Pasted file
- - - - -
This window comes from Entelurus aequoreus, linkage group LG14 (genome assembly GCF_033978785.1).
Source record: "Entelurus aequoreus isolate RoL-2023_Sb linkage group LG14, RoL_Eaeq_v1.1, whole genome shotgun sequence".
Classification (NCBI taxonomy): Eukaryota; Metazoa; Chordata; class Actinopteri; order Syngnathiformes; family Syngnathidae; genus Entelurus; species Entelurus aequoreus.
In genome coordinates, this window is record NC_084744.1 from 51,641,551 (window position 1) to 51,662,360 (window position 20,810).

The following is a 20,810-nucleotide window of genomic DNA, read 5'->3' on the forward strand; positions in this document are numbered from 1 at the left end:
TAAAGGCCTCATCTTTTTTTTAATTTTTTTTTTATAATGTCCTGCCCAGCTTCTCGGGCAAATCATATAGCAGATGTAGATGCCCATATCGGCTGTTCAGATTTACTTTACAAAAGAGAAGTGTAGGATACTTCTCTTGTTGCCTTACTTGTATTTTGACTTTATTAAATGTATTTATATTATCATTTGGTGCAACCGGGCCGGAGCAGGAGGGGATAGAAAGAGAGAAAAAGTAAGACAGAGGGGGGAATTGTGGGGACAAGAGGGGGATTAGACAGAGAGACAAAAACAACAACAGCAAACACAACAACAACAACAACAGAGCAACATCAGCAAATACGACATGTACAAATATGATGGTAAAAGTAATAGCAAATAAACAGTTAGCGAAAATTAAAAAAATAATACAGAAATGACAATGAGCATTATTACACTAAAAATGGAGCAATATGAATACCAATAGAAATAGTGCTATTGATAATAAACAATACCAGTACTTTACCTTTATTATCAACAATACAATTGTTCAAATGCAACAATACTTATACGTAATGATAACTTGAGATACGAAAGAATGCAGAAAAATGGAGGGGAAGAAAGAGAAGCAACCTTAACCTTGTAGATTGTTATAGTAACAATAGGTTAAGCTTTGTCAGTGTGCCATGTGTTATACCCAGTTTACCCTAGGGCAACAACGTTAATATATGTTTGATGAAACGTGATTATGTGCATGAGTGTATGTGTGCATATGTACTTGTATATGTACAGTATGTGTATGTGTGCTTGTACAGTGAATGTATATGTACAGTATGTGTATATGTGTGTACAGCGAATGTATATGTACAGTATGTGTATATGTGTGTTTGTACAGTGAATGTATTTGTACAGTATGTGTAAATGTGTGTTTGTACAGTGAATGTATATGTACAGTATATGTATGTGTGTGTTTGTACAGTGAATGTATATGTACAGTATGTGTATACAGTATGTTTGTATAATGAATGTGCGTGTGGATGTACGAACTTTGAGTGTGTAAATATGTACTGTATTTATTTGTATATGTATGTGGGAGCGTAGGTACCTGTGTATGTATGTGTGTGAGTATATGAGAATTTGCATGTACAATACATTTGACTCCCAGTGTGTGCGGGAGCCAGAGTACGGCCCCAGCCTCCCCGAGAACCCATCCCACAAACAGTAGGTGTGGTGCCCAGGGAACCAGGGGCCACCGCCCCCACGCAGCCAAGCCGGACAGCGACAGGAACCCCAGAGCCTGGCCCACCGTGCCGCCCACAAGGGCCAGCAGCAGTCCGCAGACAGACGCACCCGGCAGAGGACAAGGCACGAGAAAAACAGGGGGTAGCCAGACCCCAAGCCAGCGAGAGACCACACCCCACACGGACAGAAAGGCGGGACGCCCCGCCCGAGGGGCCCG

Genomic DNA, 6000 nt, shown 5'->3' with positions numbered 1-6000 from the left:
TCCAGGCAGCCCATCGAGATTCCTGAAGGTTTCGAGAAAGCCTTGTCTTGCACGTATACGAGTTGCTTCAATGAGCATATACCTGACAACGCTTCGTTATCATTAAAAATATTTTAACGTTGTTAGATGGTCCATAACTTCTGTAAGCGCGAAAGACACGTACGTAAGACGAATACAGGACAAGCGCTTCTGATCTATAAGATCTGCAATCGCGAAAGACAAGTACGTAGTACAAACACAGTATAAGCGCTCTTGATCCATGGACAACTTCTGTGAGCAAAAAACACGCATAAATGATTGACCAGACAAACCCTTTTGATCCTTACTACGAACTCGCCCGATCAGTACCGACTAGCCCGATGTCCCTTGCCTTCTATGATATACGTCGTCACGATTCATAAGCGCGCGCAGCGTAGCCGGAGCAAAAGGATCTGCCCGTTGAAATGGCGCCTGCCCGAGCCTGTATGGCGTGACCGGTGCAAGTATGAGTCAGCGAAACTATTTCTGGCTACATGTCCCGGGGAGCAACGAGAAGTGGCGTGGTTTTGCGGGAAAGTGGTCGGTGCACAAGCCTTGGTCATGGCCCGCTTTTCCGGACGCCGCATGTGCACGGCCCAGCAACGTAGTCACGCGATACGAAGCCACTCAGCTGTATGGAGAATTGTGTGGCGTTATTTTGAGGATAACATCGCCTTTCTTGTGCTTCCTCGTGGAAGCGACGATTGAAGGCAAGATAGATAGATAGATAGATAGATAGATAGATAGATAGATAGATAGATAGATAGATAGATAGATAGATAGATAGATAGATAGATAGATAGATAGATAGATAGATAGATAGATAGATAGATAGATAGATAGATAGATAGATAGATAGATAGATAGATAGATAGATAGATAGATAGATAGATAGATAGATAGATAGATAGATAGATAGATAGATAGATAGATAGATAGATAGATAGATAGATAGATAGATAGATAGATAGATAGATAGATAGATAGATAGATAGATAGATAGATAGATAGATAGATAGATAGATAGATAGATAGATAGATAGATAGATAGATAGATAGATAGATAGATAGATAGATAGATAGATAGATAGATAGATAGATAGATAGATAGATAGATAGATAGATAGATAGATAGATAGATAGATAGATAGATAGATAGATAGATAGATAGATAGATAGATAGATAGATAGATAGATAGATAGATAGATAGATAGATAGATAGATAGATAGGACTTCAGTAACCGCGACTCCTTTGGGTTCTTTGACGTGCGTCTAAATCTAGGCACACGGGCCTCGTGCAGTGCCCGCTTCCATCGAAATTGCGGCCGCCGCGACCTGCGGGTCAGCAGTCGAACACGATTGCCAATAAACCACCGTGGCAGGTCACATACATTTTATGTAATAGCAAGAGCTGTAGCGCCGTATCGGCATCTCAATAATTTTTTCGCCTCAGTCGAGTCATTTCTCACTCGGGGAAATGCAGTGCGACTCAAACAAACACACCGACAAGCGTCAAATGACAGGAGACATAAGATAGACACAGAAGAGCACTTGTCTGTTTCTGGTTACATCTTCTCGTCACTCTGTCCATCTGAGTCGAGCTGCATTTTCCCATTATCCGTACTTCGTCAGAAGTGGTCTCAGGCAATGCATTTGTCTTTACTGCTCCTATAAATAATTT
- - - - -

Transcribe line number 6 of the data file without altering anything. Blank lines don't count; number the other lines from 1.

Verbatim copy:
TAAAGGCCTCATCTTTTTTTTAATTTTTTTTTTATAATGTCCTGCCCAGCTTCTCGGGCAAATCATATAGCAGATGTAGATGCCCATATCGGCTGTTCAGATTTACTTTACAAAAGAGAAGTGTAGGATACTTCTCTTGTTGCCTTACTTGTATTTTGACTTTATTAAATGTATTTATATTATCATTTGGTGCAACCGGGCCGGAGCAGGAGGGGATAGAAAGAGAGAAAAAGTAAGACAGAGGGGGGAATTGTGGGGACAAGAGGGGGATTAGACAGAGAGACAAAAACAACAACAGCAAACACAACAACAACAACAACAGAGCAACATCAGCAAATACGACATGTACAAATATGATGGTAAAAGTAATAGCAAATAAACAGTTAGCGAAAATTAAAAAAATAATACAGAAATGACAATGAGCATTATTACACTAAAAATGGAGCAATATGAATACCAATAGAAATAGTGCTATTGATAATAAACAATACCAGTACTTTACCTTTATTATCAACAATACAATTGTTCAAATGCAACAATACTTATACGTAATGATAACTTGAGATACGAAAGAATGCAGAAAAATGGAGGGGAAGAAAGAGAAGCAACCTTAACCTTGTAGATTGTTATAGTAACAATAGGTTAAGCTTTGTCAGTGTGCCATGTGTTATACCCAGTTTACCCTAGGGCAACAACGTTAATATATGTTTGATGAAACGTGATTATGTGCATGAGTGTATGTGTGCATATGTACTTGTATATGTACAGTATGTGTATGTGTGCTTGTACAGTGAATGTATATGTACAGTATGTGTATATGTGTGTACAGCGAATGTATATGTACAGTATGTGTATATGTGTGTTTGTACAGTGAATGTATTTGTACAGTATGTGTAAATGTGTGTTTGTACAGTGAATGTATATGTACAGTATATGTATGTGTGTGTTTGTACAGTGAATGTATATGTACAGTATGTGTATACAGTATGTTTGTATAATGAATGTGCGTGTGGATGTACGAACTTTGAGTGTGTAAATATGTACTGTATTTATTTGTATATGTATGTGGGAGCGTAGGTACCTGTGTATGTATGTGTGTGAGTATATGAGAATTTGCATGTACAATACATTTGACTCCCAGTGTGTGCGGGAGCCAGAGTACGGCCCCAGCCTCCCCGAGAACCCATCCCACAAACAGTAGGTGTGGTGCCCAGGGAACCAGGGGCCACCGCCCCCACGCAGCCAAGCCGGACAGCGACAGGAACCCCAGAGCCTGGCCCACCGTGCCGCCCACAAGGGCCAGCAGCAGTCCGCAGACAGACGCACCCGGCAGAGGACAAGGCACGAGAAAAACAGGGGGTAGCCAGACCCCAAGCCAGCGAGAGACCACACCCCACACGGACAGAAAGGCGGGACGCCCCGCCCGAGGGGCCCG